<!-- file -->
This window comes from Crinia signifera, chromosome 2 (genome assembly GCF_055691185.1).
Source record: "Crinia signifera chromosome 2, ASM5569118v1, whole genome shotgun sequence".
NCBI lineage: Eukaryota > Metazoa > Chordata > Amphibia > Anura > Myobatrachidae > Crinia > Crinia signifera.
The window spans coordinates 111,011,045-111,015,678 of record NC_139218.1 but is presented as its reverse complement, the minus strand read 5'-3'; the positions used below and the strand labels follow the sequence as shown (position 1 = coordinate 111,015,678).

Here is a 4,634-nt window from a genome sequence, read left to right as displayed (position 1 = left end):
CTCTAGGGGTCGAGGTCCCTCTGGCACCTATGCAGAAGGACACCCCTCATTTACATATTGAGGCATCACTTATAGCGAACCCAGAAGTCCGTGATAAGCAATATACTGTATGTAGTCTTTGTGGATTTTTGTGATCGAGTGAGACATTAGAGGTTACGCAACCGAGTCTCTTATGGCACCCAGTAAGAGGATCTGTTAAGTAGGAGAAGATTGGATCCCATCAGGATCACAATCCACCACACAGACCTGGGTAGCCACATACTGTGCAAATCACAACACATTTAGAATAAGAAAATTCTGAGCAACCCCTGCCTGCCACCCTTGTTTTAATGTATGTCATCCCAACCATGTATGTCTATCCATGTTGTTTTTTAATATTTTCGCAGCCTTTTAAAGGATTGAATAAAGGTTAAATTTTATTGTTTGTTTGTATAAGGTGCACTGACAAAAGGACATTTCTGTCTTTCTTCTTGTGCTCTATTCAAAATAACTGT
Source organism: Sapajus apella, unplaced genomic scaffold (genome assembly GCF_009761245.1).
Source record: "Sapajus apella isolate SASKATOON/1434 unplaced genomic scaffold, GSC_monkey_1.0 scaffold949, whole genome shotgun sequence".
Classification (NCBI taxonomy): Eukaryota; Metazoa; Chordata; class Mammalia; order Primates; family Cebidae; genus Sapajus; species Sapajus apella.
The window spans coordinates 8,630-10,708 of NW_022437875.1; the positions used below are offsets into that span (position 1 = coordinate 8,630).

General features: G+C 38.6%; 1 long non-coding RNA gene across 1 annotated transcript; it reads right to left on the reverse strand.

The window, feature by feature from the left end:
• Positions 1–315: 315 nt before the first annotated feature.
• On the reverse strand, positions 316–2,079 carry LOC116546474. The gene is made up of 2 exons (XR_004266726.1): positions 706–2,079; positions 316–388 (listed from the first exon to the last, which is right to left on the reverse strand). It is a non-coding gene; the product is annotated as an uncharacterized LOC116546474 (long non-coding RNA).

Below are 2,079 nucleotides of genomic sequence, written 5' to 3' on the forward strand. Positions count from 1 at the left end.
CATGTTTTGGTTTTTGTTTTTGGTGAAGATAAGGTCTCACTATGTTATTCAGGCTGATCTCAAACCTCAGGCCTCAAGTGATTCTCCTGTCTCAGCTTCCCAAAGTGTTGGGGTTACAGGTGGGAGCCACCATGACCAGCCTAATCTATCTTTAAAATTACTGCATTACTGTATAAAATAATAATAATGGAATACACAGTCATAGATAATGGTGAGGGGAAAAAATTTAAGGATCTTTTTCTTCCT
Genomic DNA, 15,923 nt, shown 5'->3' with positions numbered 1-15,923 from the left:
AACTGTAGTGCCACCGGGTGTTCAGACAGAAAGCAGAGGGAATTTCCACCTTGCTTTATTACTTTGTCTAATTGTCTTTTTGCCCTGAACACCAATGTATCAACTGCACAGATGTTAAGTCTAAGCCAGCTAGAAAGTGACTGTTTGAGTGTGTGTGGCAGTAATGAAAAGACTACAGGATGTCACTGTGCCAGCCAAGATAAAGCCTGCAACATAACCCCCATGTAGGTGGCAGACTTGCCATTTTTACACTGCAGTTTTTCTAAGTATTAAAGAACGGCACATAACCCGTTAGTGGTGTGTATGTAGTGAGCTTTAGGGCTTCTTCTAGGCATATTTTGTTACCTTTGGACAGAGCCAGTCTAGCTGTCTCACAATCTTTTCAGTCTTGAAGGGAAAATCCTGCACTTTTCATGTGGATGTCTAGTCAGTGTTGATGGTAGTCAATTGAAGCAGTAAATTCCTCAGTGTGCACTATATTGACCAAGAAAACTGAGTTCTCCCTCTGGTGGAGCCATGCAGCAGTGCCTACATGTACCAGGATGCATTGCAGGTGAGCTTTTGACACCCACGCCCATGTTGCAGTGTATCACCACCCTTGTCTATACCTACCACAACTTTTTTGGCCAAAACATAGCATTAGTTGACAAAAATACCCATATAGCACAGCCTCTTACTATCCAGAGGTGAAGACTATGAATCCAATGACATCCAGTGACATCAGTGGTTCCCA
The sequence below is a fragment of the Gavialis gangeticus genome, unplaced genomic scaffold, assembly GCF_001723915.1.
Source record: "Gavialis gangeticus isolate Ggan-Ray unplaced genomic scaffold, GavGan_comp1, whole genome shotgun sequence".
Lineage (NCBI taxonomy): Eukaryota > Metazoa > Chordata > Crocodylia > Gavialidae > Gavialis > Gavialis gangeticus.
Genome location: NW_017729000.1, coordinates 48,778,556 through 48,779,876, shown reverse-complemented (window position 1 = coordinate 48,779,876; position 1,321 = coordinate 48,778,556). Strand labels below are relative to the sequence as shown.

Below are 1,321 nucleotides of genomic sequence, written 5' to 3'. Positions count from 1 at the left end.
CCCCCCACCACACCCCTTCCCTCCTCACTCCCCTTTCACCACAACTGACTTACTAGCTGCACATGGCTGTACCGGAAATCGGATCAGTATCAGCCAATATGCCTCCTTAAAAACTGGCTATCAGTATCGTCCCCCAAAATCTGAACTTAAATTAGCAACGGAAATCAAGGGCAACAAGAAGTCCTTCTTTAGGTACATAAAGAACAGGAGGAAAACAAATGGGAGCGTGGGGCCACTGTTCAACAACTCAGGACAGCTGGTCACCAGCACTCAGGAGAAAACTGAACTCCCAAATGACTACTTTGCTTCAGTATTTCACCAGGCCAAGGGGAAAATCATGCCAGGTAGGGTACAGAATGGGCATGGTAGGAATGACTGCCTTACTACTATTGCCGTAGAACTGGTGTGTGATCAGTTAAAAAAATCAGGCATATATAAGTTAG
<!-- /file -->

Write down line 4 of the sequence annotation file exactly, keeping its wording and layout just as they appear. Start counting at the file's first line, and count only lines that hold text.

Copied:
The window spans coordinates 111,011,045-111,015,678 of record NC_139218.1 but is presented as its reverse complement, the minus strand read 5'-3'; the positions used below and the strand labels follow the sequence as shown (position 1 = coordinate 111,015,678).